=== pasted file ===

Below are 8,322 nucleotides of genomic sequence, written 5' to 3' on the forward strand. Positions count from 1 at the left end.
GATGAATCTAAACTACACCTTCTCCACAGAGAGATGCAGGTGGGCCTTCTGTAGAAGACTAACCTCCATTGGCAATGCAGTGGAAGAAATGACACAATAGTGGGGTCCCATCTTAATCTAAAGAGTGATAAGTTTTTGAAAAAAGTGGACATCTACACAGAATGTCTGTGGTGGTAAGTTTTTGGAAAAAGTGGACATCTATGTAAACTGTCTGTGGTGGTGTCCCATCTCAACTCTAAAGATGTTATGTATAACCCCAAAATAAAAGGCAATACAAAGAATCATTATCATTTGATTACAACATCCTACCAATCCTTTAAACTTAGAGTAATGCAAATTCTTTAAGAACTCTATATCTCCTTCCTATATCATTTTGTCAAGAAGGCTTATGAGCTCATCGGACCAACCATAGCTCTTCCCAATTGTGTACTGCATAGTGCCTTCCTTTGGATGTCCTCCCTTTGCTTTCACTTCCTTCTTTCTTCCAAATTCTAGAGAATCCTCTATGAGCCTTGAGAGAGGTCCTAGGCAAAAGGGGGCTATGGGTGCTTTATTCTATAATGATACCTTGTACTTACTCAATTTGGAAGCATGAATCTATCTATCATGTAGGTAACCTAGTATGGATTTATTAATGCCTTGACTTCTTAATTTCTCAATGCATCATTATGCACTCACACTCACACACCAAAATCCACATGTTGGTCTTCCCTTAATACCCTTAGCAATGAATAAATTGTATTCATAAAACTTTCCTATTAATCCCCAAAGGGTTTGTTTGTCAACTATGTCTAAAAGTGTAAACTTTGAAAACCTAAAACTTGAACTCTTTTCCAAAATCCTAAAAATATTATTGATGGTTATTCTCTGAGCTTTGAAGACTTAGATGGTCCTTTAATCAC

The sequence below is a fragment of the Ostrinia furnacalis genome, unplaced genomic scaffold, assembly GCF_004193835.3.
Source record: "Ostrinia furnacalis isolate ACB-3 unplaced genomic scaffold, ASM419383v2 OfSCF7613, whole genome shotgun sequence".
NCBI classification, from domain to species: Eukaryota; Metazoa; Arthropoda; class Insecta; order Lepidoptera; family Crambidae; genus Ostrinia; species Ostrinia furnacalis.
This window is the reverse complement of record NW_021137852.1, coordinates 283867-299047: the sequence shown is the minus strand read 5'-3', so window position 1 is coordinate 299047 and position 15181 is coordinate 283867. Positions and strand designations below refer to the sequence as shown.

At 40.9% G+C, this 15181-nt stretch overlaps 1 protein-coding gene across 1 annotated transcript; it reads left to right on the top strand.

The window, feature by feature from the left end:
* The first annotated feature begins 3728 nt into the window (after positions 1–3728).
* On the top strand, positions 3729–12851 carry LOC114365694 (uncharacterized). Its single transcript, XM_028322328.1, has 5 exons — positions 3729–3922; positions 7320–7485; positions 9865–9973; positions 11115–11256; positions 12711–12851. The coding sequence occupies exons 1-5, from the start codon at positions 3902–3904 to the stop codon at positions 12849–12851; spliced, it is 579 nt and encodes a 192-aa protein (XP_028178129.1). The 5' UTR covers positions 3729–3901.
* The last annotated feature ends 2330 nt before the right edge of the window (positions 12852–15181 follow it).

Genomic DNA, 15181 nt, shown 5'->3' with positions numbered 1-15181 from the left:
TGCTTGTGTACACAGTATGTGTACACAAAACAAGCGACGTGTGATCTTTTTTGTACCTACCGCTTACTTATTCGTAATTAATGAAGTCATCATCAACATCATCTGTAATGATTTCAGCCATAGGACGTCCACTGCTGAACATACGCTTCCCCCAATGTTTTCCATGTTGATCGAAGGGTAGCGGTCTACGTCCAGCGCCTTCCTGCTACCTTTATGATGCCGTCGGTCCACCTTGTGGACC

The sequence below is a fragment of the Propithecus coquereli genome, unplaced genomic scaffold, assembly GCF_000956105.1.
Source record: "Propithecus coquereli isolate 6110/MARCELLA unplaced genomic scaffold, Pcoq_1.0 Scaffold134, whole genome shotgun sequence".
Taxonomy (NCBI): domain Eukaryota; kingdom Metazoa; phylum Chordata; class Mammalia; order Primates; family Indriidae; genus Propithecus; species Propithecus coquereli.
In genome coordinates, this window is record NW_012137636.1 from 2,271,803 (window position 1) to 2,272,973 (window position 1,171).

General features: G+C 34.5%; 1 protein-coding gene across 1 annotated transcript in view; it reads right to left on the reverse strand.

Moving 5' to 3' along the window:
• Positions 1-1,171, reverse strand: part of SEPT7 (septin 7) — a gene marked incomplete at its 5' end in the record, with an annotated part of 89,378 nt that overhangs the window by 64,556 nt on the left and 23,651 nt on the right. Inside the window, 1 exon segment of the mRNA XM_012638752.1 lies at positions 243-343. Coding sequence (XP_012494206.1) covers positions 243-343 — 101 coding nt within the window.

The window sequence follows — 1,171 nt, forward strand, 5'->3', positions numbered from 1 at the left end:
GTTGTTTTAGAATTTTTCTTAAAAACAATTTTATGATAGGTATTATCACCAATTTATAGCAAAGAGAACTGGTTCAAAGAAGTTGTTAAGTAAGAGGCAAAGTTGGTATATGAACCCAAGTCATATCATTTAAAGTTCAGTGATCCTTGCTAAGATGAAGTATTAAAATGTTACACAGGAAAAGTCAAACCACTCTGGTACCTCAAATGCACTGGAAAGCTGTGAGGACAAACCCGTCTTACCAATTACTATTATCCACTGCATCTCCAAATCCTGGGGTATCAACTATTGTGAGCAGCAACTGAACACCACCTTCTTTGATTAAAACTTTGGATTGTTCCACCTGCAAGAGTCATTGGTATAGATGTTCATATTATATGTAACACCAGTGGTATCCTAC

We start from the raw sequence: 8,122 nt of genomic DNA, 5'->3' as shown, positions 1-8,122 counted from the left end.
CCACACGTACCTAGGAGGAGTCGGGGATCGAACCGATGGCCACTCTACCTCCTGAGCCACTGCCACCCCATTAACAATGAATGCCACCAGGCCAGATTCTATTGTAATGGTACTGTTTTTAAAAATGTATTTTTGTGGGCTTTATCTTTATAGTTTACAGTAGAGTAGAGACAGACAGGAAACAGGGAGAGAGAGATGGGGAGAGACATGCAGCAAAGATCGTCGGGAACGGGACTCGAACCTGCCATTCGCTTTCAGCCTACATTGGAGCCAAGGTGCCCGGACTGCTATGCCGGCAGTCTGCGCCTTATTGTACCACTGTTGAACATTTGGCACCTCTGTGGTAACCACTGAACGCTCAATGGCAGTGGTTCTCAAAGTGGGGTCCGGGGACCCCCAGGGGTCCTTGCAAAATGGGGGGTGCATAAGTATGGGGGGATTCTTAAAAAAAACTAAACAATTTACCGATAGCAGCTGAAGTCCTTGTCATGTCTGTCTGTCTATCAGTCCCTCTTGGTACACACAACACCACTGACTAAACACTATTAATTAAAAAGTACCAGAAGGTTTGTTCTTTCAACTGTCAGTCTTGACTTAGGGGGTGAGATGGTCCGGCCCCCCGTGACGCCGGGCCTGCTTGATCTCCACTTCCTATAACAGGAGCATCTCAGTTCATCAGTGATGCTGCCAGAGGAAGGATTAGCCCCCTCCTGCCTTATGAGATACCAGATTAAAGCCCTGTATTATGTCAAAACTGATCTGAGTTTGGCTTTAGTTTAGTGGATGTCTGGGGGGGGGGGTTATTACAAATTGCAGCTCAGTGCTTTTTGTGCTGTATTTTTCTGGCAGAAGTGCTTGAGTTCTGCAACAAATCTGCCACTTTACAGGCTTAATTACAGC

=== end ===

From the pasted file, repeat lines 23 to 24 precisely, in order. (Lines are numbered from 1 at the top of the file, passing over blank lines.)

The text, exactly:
We start from the raw sequence: 8,122 nt of genomic DNA, 5'->3' as shown, positions 1-8,122 counted from the left end.
CCACACGTACCTAGGAGGAGTCGGGGATCGAACCGATGGCCACTCTACCTCCTGAGCCACTGCCACCCCATTAACAATGAATGCCACCAGGCCAGATTCTATTGTAATGGTACTGTTTTTAAAAATGTATTTTTGTGGGCTTTATCTTTATAGTTTACAGTAGAGTAGAGACAGACAGGAAACAGGGAGAGAGAGATGGGGAGAGACATGCAGCAAAGATCGTCGGGAACGGGACTCGAACCTGCCATTCGCTTTCAGCCTACATTGGAGCCAAGGTGCCCGGACTGCTATGCCGGCAGTCTGCGCCTTATTGTACCACTGTTGAACATTTGGCACCTCTGTGGTAACCACTGAACGCTCAATGGCAGTGGTTCTCAAAGTGGGGTCCGGGGACCCCCAGGGGTCCTTGCAAAATGGGGGGTGCATAAGTATGGGGGGATTCTTAAAAAAAACTAAACAATTTACCGATAGCAGCTGAAGTCCTTGTCATGTCTGTCTGTCTATCAGTCCCTCTTGGTACACACAACACCACTGACTAAACACTATTAATTAAAAAGTACCAGAAGGTTTGTTCTTTCAACTGTCAGTCTTGACTTAGGGGGTGAGATGGTCCGGCCCCCCGTGACGCCGGGCCTGCTTGATCTCCACTTCCTATAACAGGAGCATCTCAGTTCATCAGTGATGCTGCCAGAGGAAGGATTAGCCCCCTCCTGCCTTATGAGATACCAGATTAAAGCCCTGTATTATGTCAAAACTGATCTGAGTTTGGCTTTAGTTTAGTGGATGTCTGGGGGGGGGGGTTATTACAAATTGCAGCTCAGTGCTTTTTGTGCTGTATTTTTCTGGCAGAAGTGCTTGAGTTCTGCAACAAATCTGCCACTTTACAGGCTTAATTACAGC